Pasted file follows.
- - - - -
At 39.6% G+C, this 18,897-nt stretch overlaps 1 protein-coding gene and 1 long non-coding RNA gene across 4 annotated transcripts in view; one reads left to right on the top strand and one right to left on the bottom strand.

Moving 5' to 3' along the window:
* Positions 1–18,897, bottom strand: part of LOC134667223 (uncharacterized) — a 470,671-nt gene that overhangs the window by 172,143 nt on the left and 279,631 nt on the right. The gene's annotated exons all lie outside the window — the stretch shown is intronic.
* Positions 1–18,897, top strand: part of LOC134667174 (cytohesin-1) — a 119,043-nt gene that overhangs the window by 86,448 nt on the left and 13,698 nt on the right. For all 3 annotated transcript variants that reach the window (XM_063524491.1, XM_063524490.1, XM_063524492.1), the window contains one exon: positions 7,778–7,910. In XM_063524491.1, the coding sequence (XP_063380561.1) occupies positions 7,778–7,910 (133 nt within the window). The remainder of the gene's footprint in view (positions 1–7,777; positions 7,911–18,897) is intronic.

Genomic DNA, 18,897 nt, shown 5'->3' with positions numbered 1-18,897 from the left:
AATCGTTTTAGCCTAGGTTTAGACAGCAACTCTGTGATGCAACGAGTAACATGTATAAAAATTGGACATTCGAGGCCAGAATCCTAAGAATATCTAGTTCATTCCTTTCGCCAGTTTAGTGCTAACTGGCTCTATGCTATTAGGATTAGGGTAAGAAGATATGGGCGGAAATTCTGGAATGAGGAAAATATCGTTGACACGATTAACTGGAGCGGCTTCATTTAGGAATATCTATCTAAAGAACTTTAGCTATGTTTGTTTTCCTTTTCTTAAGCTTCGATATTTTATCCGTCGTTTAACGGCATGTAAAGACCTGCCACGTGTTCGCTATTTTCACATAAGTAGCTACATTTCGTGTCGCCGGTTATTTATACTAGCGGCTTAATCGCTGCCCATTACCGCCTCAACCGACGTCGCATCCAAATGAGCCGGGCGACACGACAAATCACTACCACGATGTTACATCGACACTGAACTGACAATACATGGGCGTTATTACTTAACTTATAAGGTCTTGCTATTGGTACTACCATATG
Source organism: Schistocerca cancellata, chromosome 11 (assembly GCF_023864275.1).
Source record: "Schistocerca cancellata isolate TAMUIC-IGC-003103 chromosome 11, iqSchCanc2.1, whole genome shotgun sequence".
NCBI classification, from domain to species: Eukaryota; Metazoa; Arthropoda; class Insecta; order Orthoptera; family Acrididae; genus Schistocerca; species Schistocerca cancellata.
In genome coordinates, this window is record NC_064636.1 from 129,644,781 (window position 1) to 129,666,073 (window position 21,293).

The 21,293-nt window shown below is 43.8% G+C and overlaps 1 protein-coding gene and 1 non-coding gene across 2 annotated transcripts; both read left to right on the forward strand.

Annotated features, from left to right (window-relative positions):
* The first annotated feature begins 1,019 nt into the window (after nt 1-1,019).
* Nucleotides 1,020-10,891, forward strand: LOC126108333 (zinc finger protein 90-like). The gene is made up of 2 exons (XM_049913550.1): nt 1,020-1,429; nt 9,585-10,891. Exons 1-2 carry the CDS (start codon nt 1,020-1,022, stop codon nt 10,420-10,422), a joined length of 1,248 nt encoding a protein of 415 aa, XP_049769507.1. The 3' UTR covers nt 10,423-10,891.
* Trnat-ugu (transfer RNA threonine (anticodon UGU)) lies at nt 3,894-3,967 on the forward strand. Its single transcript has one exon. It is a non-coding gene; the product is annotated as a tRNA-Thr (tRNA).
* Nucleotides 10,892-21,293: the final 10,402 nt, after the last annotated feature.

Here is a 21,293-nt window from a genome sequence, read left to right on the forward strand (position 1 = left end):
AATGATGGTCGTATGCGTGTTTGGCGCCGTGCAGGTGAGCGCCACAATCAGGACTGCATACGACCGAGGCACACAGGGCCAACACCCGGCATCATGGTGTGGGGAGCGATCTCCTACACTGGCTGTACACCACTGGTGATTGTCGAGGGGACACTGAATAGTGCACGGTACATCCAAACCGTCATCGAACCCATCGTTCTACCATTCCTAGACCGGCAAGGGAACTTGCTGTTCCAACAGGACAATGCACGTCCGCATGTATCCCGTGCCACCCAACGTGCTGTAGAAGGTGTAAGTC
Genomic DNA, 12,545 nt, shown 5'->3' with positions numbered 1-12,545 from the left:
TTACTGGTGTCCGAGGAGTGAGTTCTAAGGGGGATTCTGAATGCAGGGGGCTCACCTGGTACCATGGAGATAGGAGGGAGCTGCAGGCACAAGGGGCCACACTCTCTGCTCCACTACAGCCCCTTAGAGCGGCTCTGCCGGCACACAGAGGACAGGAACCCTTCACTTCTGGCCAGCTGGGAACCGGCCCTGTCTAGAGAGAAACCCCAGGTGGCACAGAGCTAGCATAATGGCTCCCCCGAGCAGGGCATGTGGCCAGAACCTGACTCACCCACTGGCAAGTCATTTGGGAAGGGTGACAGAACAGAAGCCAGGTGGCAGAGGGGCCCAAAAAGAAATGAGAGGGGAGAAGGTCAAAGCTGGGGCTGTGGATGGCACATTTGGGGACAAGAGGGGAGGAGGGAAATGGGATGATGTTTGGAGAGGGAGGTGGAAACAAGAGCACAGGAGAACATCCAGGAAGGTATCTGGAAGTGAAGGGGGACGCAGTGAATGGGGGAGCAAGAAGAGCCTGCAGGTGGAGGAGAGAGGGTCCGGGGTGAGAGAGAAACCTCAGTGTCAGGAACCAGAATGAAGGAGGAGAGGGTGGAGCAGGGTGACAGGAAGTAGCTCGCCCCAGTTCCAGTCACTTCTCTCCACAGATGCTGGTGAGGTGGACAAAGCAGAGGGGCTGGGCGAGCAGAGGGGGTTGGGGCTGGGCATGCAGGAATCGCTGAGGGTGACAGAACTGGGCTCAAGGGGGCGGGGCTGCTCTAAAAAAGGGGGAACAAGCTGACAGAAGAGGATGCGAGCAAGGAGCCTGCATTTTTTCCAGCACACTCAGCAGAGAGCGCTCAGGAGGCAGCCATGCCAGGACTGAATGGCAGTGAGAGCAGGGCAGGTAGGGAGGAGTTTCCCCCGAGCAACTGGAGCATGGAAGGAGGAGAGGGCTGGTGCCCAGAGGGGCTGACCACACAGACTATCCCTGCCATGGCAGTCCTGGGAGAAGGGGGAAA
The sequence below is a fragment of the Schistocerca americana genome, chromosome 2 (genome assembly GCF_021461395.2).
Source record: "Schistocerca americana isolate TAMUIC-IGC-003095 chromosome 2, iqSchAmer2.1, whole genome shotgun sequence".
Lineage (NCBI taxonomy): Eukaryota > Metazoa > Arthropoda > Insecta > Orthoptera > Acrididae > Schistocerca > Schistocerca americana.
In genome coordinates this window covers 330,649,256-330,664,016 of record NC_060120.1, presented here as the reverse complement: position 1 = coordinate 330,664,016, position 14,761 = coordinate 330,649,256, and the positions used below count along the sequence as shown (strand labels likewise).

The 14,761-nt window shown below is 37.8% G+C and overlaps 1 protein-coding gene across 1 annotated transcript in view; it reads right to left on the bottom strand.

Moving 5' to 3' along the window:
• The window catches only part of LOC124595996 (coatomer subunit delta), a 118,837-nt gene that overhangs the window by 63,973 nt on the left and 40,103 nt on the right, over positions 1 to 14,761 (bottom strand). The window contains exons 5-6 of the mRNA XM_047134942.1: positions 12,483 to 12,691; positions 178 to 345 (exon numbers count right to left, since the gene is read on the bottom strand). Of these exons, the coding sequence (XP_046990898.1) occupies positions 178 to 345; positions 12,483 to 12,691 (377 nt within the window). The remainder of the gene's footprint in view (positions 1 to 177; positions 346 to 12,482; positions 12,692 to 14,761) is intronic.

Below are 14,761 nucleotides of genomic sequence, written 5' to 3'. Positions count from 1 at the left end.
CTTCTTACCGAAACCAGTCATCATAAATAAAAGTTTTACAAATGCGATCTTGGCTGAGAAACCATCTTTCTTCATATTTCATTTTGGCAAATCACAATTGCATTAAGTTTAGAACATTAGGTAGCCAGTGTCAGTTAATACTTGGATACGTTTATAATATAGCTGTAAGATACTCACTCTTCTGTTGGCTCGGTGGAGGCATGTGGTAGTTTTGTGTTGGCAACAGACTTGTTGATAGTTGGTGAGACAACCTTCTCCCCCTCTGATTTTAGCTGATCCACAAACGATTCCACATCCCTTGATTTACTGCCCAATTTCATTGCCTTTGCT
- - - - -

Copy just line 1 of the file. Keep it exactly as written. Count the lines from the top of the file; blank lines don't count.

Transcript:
At 39.6% G+C, this 18,897-nt stretch overlaps 1 protein-coding gene and 1 long non-coding RNA gene across 4 annotated transcripts in view; one reads left to right on the top strand and one right to left on the bottom strand.